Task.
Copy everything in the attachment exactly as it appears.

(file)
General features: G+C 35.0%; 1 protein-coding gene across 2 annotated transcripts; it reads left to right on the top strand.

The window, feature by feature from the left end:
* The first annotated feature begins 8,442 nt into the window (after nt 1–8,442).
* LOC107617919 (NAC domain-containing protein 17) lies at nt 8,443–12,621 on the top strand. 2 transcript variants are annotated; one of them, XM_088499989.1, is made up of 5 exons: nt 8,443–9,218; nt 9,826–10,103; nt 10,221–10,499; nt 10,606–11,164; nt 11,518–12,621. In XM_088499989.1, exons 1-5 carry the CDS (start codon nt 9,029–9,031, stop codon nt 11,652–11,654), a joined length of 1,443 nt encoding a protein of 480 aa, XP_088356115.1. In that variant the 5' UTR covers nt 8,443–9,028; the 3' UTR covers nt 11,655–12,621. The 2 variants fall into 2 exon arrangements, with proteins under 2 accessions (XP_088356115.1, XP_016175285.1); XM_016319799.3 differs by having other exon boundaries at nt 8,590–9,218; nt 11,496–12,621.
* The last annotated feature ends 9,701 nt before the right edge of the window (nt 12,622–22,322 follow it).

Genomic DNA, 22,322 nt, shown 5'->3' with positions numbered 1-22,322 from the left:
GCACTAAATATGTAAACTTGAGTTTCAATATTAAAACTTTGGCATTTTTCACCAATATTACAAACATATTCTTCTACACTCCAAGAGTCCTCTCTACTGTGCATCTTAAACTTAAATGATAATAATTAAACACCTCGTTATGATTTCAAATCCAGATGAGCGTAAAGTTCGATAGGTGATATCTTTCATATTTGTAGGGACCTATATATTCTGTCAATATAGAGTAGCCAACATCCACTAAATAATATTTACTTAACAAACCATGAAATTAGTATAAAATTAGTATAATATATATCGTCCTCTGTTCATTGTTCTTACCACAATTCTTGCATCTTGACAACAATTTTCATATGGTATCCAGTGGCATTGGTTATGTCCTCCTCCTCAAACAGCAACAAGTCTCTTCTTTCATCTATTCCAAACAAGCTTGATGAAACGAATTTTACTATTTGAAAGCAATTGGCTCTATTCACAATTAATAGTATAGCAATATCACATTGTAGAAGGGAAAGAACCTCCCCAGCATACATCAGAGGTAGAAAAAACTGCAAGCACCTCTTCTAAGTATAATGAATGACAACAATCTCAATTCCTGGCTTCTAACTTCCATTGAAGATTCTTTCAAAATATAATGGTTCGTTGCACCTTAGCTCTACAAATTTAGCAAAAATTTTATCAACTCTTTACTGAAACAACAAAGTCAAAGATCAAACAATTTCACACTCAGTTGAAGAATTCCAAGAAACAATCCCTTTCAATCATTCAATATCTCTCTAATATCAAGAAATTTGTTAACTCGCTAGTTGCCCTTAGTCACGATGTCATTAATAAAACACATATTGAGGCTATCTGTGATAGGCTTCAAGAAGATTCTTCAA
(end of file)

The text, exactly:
General features: G+C 35.0%; 1 protein-coding gene across 2 annotated transcripts; it reads left to right on the top strand.

The window, feature by feature from the left end:
* The first annotated feature begins 8,442 nt into the window (after nt 1–8,442).
* LOC107617919 (NAC domain-containing protein 17) lies at nt 8,443–12,621 on the top strand. 2 transcript variants are annotated; one of them, XM_088499989.1, is made up of 5 exons: nt 8,443–9,218; nt 9,826–10,103; nt 10,221–10,499; nt 10,606–11,164; nt 11,518–12,621. In XM_088499989.1, exons 1-5 carry the CDS (start codon nt 9,029–9,031, stop codon nt 11,652–11,654), a joined length of 1,443 nt encoding a protein of 480 aa, XP_088356115.1. In that variant the 5' UTR covers nt 8,443–9,028; the 3' UTR covers nt 11,655–12,621. The 2 variants fall into 2 exon arrangements, with proteins under 2 accessions (XP_088356115.1, XP_016175285.1); XM_016319799.3 differs by having other exon boundaries at nt 8,590–9,218; nt 11,496–12,621.
* The last annotated feature ends 9,701 nt before the right edge of the window (nt 12,622–22,322 follow it).

Genomic DNA, 22,322 nt, shown 5'->3' with positions numbered 1-22,322 from the left:
GCACTAAATATGTAAACTTGAGTTTCAATATTAAAACTTTGGCATTTTTCACCAATATTACAAACATATTCTTCTACACTCCAAGAGTCCTCTCTACTGTGCATCTTAAACTTAAATGATAATAATTAAACACCTCGTTATGATTTCAAATCCAGATGAGCGTAAAGTTCGATAGGTGATATCTTTCATATTTGTAGGGACCTATATATTCTGTCAATATAGAGTAGCCAACATCCACTAAATAATATTTACTTAACAAACCATGAAATTAGTATAAAATTAGTATAATATATATCGTCCTCTGTTCATTGTTCTTACCACAATTCTTGCATCTTGACAACAATTTTCATATGGTATCCAGTGGCATTGGTTATGTCCTCCTCCTCAAACAGCAACAAGTCTCTTCTTTCATCTATTCCAAACAAGCTTGATGAAACGAATTTTACTATTTGAAAGCAATTGGCTCTATTCACAATTAATAGTATAGCAATATCACATTGTAGAAGGGAAAGAACCTCCCCAGCATACATCAGAGGTAGAAAAAACTGCAAGCACCTCTTCTAAGTATAATGAATGACAACAATCTCAATTCCTGGCTTCTAACTTCCATTGAAGATTCTTTCAAAATATAATGGTTCGTTGCACCTTAGCTCTACAAATTTAGCAAAAATTTTATCAACTCTTTACTGAAACAACAAAGTCAAAGATCAAACAATTTCACACTCAGTTGAAGAATTCCAAGAAACAATCCCTTTCAATCATTCAATATCTCTCTAATATCAAGAAATTTGTTAACTCGCTAGTTGCCCTTAGTCACGATGTCATTAATAAAACACATATTGAGGCTATCTGTGATAGGCTTCAAGAAGATTCTTCAA